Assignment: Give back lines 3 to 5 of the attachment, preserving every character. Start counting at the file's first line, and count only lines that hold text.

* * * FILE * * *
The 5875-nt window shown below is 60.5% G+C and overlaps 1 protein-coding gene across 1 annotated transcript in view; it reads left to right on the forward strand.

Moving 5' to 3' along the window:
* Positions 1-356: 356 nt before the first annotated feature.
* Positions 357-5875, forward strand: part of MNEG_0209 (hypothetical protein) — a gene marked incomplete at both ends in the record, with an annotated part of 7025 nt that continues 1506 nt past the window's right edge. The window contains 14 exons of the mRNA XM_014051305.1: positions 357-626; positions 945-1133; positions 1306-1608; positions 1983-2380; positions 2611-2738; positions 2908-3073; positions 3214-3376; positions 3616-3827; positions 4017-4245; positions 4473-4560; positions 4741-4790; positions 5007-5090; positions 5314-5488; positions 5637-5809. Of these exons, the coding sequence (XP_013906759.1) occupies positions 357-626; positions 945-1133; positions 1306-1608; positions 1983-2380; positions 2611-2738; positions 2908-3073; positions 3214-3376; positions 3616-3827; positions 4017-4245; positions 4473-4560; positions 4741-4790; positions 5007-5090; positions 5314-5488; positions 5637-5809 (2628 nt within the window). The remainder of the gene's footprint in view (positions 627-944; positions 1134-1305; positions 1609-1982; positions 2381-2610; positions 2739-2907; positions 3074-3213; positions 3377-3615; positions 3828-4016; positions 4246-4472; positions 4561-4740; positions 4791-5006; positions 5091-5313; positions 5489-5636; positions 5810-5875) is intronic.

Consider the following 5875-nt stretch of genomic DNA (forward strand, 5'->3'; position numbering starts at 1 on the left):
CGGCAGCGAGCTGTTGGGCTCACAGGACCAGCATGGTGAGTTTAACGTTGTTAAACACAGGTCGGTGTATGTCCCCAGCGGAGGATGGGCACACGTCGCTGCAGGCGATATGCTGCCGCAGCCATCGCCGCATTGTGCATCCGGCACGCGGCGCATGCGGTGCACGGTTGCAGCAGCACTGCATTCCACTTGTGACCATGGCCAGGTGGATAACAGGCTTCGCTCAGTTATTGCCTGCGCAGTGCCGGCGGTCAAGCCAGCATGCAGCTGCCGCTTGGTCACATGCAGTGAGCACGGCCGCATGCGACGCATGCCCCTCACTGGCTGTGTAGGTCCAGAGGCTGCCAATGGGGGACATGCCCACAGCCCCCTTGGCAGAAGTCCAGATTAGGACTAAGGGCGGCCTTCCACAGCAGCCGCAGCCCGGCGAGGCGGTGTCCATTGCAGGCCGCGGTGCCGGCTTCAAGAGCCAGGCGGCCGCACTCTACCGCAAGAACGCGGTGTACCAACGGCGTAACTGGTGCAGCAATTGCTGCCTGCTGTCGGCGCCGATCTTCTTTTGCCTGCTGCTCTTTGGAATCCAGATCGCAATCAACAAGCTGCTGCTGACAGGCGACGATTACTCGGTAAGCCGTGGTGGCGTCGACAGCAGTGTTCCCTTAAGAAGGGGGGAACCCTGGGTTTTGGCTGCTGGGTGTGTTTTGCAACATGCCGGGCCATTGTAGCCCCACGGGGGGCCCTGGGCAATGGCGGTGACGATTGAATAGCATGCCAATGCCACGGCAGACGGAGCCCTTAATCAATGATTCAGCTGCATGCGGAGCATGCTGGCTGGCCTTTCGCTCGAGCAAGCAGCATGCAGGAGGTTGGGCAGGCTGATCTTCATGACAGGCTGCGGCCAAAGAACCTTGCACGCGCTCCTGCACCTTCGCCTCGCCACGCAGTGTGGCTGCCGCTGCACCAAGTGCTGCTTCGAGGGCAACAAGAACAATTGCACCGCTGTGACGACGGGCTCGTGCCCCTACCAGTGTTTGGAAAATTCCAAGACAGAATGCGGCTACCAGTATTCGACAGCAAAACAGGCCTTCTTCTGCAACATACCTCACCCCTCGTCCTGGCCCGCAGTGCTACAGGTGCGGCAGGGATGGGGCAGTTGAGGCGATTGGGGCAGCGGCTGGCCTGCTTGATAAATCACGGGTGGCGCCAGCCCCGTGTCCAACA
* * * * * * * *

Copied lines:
* Positions 1-356: 356 nt before the first annotated feature.
* Positions 357-5875, forward strand: part of MNEG_0209 (hypothetical protein) — a gene marked incomplete at both ends in the record, with an annotated part of 7025 nt that continues 1506 nt past the window's right edge. The window contains 14 exons of the mRNA XM_014051305.1: positions 357-626; positions 945-1133; positions 1306-1608; positions 1983-2380; positions 2611-2738; positions 2908-3073; positions 3214-3376; positions 3616-3827; positions 4017-4245; positions 4473-4560; positions 4741-4790; positions 5007-5090; positions 5314-5488; positions 5637-5809. Of these exons, the coding sequence (XP_013906759.1) occupies positions 357-626; positions 945-1133; positions 1306-1608; positions 1983-2380; positions 2611-2738; positions 2908-3073; positions 3214-3376; positions 3616-3827; positions 4017-4245; positions 4473-4560; positions 4741-4790; positions 5007-5090; positions 5314-5488; positions 5637-5809 (2628 nt within the window). The remainder of the gene's footprint in view (positions 627-944; positions 1134-1305; positions 1609-1982; positions 2381-2610; positions 2739-2907; positions 3074-3213; positions 3377-3615; positions 3828-4016; positions 4246-4472; positions 4561-4740; positions 4791-5006; positions 5091-5313; positions 5489-5636; positions 5810-5875) is intronic.

Consider the following 5875-nt stretch of genomic DNA (forward strand, 5'->3'; position numbering starts at 1 on the left):